We start by noting, as did the Supreme Court in Szczepanski v. Newcomb Med. Center,"that the reasonable counsel fee payable to the prevailing party under fee-shifting statutes is determined independently of the provision of the fee agreement between that party and his or her counsel." 141 N.J. 346, 358 (1995). The goal is the award of a"reasonable fee." In this determination we are told in Rendine that the trial court should carefully establish the amount of the lodestar fee*fn2 and then"consider whether to increase that fee to reflect the risk of nonpayment in all cases in which the attorney's compensation entirely or substantially is contingent on a successful outcome." Rendine, supra, 141 N.J. at 337. The issue is whether enhancement applies where the plaintiff's attorney is acting pro bono publico without benefit of any written retainer agreement. We are satisfied it should because the possibility of compensation, i.e. contingent compensation, inheres in the existence of the fee-shifting provision.

More importantly, the proper implementation of the fee- shifting provision of OPRA is necessary to the Legislature's determination that, subject to exceptions for the protection of the public interest, government records should be readily accessible to the public. N.J.S.A. 47:1A-1. Successful litigation of a case brought under this act vindicates this important interest. The Legislature in its wisdom has recognized the practical fact that the right to obtain unprivileged public documents will often be empty without the promise of recompense contingent on success in court. For the ordinary person, it is the fee-shifting provision that opens the courthouse door.

The State contends as a matter of public policy it is inappropriate to apply enhancement when the attorney's fee is to be paid by a public entity - that such a burden should not be visited upon the taxpayers. The argument misapprehends two important elements. First, the Legislature has determined as a matter of public policy that reasonable attorney fees shall be paid to those who are required to litigate their right to obtain access to unprivileged public documents. A public entity will always be the defendant in such suits. Secondly, enhancement is not a separate award but merely a mechanism whereby the legislated goal of a"reasonable fee" in the circumstances can be calculated.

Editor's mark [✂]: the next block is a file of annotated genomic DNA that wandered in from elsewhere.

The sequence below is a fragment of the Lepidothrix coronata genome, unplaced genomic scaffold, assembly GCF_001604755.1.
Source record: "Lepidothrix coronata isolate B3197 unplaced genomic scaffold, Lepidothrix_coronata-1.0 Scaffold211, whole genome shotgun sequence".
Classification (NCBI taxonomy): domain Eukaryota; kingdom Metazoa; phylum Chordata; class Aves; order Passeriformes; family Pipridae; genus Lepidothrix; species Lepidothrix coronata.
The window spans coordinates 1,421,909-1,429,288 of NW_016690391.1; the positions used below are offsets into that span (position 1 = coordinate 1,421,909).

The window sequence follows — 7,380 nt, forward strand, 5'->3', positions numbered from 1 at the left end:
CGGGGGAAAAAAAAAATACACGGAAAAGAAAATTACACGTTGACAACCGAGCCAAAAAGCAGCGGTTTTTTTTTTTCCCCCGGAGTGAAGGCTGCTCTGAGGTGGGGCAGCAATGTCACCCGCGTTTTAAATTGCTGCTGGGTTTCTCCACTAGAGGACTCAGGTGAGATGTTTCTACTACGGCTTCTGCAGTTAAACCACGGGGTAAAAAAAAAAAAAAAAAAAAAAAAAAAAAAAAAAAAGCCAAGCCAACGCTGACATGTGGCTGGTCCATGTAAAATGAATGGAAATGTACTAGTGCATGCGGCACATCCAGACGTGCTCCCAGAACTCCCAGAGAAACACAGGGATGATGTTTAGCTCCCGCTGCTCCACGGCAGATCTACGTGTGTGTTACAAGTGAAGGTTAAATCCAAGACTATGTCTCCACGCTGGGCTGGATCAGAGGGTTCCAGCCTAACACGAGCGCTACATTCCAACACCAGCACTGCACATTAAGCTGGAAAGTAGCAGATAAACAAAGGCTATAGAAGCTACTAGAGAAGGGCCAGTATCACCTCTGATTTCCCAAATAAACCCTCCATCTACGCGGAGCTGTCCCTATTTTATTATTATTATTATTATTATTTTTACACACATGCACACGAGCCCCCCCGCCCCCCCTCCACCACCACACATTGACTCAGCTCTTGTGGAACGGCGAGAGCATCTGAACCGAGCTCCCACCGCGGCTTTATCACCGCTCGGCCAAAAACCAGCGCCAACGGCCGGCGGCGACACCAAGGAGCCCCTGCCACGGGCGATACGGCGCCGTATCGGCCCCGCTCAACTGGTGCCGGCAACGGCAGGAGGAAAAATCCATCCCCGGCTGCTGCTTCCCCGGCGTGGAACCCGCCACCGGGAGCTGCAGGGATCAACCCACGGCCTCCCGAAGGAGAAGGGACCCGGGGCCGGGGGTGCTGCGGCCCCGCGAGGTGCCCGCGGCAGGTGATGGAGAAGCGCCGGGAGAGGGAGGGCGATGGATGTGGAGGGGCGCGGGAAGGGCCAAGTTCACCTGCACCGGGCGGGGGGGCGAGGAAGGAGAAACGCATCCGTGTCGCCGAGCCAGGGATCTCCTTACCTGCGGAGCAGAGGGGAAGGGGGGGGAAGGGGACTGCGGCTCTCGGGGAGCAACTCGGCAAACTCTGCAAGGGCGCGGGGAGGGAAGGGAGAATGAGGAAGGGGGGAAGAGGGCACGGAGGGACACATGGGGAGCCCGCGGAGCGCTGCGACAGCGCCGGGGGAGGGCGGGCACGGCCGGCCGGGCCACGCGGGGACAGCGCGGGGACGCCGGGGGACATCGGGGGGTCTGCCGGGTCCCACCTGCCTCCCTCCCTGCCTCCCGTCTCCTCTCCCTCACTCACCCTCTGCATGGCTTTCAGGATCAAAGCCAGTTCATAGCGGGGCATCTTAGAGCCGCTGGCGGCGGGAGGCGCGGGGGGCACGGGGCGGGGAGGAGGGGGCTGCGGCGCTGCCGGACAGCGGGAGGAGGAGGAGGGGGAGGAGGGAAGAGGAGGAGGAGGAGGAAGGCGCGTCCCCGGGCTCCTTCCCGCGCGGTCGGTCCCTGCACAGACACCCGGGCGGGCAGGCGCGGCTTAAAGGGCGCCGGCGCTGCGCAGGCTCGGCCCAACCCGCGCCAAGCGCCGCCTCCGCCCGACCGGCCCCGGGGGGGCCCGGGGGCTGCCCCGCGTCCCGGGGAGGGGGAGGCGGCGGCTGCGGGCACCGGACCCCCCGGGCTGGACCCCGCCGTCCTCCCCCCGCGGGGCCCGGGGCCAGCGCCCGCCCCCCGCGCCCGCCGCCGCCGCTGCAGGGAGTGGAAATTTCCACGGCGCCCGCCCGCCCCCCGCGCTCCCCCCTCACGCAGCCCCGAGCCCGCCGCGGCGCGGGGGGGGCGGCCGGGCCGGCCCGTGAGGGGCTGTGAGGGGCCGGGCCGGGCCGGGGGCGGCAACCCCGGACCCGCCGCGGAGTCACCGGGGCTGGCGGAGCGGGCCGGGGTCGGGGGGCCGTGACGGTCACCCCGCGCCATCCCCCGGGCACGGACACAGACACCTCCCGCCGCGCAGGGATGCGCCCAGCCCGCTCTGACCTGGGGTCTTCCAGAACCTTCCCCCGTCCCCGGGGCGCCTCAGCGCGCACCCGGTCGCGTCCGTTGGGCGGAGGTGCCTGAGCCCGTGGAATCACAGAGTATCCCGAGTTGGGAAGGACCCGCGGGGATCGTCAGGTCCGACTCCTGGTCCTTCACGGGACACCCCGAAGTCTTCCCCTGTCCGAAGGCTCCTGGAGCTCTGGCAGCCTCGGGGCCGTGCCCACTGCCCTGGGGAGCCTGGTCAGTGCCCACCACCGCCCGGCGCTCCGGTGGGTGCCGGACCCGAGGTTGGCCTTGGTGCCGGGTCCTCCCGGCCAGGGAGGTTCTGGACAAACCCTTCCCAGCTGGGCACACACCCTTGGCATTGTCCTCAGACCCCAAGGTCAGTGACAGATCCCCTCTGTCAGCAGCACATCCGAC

We are satisfied that the trial judge acted properly in applying the principles of Rendine to enhance the lodestar fee. We are not as confident with respect to the amount of that enhancement.

As we have already noted, enhancement of the lodestar amount is merely a mechanism for awarding a"reasonable fee." It reflects the contingent nature of the legal services performed and may also reflect the likelihood of success. Rendine, supra, 141 N.J. at 340. Stated more succinctly, it takes into account the contingent nature of the undertaking and legal difficulties to be faced. Here, absent success, the risk of nonpayment was total and the"legal" risks unknowable. Access to the public records having been restricted, plaintiff was forced to play a sort of blind-man's buff in the pursuit of its rights. And success could not be measured in monetary terms but only in the vindication of the right of access to improperly withheld unprivileged records.

In Rendine the court suggested that the appropriate range of enhancements ordinarily should range between five and fifty percent of the lodestar fee, and more typically should range between twenty and thirty-five percent. Id. at 343. In reliance on the persuasive effect of H.I.P. v. K. Hovnanian at Mahwah, 291 N.J. Super. 144 (Law Div. 1996), and motivated by her perception that plaintiff's attorney's long history of unpaid service as Chair of plaintiff's Legal Committee and his willingness to undertake this litigation on a strictly pro bono basis evidenced that he required little financial motivation to undertake the representation, the trial judge awarded a minimal fee enhancement of five percent. We reject the notion that an attorney's willingness to provide uncompensated services to a public interest organization depreciates the value of his services and has a negative effect on a determination of ...